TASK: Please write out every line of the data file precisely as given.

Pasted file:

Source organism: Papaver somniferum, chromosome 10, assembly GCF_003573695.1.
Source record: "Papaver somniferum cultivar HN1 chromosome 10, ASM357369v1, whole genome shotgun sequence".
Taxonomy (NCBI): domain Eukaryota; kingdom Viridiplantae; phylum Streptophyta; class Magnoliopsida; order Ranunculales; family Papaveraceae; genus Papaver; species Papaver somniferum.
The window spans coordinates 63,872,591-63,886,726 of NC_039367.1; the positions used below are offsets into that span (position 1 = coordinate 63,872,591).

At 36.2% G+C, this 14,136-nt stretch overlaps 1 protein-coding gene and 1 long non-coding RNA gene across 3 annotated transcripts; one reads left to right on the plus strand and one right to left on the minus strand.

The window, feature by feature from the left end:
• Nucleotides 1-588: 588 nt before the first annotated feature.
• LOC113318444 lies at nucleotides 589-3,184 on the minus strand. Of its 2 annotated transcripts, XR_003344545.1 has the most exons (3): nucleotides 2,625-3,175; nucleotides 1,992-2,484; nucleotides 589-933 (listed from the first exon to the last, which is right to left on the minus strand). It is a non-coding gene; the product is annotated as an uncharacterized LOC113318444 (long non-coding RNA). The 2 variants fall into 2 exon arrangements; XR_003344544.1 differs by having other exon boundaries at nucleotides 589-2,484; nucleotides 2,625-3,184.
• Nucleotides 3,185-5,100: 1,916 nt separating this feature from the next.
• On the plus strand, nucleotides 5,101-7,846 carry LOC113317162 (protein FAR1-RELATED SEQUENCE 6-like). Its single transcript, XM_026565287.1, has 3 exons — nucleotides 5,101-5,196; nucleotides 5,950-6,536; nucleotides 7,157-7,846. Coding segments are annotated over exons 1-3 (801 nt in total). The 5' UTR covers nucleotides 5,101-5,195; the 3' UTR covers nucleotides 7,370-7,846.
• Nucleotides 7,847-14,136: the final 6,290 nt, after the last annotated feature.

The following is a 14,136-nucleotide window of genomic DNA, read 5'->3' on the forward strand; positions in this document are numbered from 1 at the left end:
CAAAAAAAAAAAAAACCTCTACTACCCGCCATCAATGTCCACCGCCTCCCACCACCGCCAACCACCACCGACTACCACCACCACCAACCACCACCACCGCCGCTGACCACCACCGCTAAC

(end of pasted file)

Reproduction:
Source organism: Papaver somniferum, chromosome 10, assembly GCF_003573695.1.
Source record: "Papaver somniferum cultivar HN1 chromosome 10, ASM357369v1, whole genome shotgun sequence".
Taxonomy (NCBI): domain Eukaryota; kingdom Viridiplantae; phylum Streptophyta; class Magnoliopsida; order Ranunculales; family Papaveraceae; genus Papaver; species Papaver somniferum.
The window spans coordinates 63,872,591-63,886,726 of NC_039367.1; the positions used below are offsets into that span (position 1 = coordinate 63,872,591).

At 36.2% G+C, this 14,136-nt stretch overlaps 1 protein-coding gene and 1 long non-coding RNA gene across 3 annotated transcripts; one reads left to right on the plus strand and one right to left on the minus strand.

The window, feature by feature from the left end:
• Nucleotides 1-588: 588 nt before the first annotated feature.
• LOC113318444 lies at nucleotides 589-3,184 on the minus strand. Of its 2 annotated transcripts, XR_003344545.1 has the most exons (3): nucleotides 2,625-3,175; nucleotides 1,992-2,484; nucleotides 589-933 (listed from the first exon to the last, which is right to left on the minus strand). It is a non-coding gene; the product is annotated as an uncharacterized LOC113318444 (long non-coding RNA). The 2 variants fall into 2 exon arrangements; XR_003344544.1 differs by having other exon boundaries at nucleotides 589-2,484; nucleotides 2,625-3,184.
• Nucleotides 3,185-5,100: 1,916 nt separating this feature from the next.
• On the plus strand, nucleotides 5,101-7,846 carry LOC113317162 (protein FAR1-RELATED SEQUENCE 6-like). Its single transcript, XM_026565287.1, has 3 exons — nucleotides 5,101-5,196; nucleotides 5,950-6,536; nucleotides 7,157-7,846. Coding segments are annotated over exons 1-3 (801 nt in total). The 5' UTR covers nucleotides 5,101-5,195; the 3' UTR covers nucleotides 7,370-7,846.
• Nucleotides 7,847-14,136: the final 6,290 nt, after the last annotated feature.

The following is a 14,136-nucleotide window of genomic DNA, read 5'->3' on the forward strand; positions in this document are numbered from 1 at the left end:
CAAAAAAAAAAAAAACCTCTACTACCCGCCATCAATGTCCACCGCCTCCCACCACCGCCAACCACCACCGACTACCACCACCACCAACCACCACCACCGCCGCTGACCACCACCGCTAAC